Curaçao on video 1 HD





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Published on Apr 3, 2010

A much-debated question is when and for whom the city of Willemstad was named. According to one historian, Willemstad was named after Stadhouder (stadtholder) William II. But a second historian, who made a very deep study of Willemstad, thinks that the city was named after Stadhouder William III, who occupied this position in 1672 and in 1688, became King of England.

The naming of Willemstad could have been related to the fact that in 1674, the new West Indian Company was instituted. In 1675 Willemstad was declared a free port in the hope this would stimulate the economy. The free port needed a suitable name that would attract people's attention. The first time the name Willemstad is mentioned in the archives was in 1680.

Willemstad, capital of Curaçao, is one of the world's richest cities in culture and diversity. The city itself is actually divided in two sections — Punda and Otrobanda — connected by the Queen Emma pontoon bridge. Both sections provide visitors with duty-free shopping. Willemstad has a population of 135,000, comprising 55 nationalities.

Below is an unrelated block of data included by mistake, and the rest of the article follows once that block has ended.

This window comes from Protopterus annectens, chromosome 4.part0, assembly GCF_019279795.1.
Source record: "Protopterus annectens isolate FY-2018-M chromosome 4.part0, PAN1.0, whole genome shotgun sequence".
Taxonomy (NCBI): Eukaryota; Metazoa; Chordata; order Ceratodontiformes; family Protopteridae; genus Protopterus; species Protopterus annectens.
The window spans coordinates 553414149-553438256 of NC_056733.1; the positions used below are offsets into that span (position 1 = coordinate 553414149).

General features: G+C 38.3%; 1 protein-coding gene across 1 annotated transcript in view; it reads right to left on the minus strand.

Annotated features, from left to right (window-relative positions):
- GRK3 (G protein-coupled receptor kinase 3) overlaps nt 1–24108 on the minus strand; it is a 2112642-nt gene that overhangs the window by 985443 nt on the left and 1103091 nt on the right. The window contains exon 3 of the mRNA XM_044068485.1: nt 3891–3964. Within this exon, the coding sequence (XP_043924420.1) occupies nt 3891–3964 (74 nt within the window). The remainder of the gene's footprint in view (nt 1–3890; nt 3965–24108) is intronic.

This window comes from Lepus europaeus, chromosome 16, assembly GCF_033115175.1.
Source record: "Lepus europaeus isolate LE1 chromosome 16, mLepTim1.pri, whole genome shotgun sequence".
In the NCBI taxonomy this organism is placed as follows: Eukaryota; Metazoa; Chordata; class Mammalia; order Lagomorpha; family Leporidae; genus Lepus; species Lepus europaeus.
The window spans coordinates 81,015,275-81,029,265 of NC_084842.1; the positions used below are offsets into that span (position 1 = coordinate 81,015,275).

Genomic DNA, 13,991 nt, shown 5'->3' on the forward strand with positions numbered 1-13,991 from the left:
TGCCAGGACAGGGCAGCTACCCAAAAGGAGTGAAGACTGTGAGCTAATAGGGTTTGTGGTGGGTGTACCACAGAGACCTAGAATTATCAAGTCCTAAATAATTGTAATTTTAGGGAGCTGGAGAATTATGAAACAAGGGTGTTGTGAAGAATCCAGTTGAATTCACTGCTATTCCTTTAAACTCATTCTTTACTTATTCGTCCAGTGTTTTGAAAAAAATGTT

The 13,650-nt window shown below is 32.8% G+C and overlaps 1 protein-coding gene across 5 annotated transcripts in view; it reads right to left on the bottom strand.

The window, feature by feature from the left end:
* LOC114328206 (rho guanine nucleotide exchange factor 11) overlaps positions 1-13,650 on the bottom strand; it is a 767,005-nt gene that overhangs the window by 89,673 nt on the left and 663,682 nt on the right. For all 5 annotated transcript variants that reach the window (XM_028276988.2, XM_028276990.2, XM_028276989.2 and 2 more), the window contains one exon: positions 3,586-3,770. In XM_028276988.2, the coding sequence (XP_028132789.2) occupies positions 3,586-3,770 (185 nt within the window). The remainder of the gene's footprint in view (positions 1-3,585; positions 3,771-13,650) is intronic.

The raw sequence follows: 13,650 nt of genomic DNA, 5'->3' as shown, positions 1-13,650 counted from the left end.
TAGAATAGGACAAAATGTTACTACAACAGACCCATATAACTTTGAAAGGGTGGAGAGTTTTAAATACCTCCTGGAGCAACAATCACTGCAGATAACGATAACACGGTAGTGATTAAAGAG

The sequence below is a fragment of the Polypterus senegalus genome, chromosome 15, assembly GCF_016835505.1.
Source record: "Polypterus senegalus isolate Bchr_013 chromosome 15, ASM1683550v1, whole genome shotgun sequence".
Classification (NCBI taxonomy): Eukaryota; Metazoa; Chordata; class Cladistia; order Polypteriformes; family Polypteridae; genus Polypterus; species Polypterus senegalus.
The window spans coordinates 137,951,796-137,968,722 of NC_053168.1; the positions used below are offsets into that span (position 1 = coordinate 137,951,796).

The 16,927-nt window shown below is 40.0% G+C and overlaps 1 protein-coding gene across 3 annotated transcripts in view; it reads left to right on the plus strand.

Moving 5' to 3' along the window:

Like Havana (Cuba) and San Juan (Puerto Rico), Willemstad is a typical port town. However, it is one without a hinterland -- focused on trade with the surrounding colonies, mainly the Spanish colonies on the South American continental coast, but also with French and English colonies.

According to a comprehensive survey by the government monument bureau, there are 750 historic buildings in Willemstad alone, which merit preservation. New scaffolding goes up almost every month. Progress has been astonishing in just 10 years and it is likely that, in the very near future, regions of Willemstad will have regained their former splendor.


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